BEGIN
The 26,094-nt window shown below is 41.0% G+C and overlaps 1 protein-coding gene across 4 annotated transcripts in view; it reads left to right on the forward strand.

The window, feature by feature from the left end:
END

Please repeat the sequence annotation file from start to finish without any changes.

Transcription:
The 26,094-nt window shown below is 41.0% G+C and overlaps 1 protein-coding gene across 4 annotated transcripts in view; it reads left to right on the forward strand.

The window, feature by feature from the left end: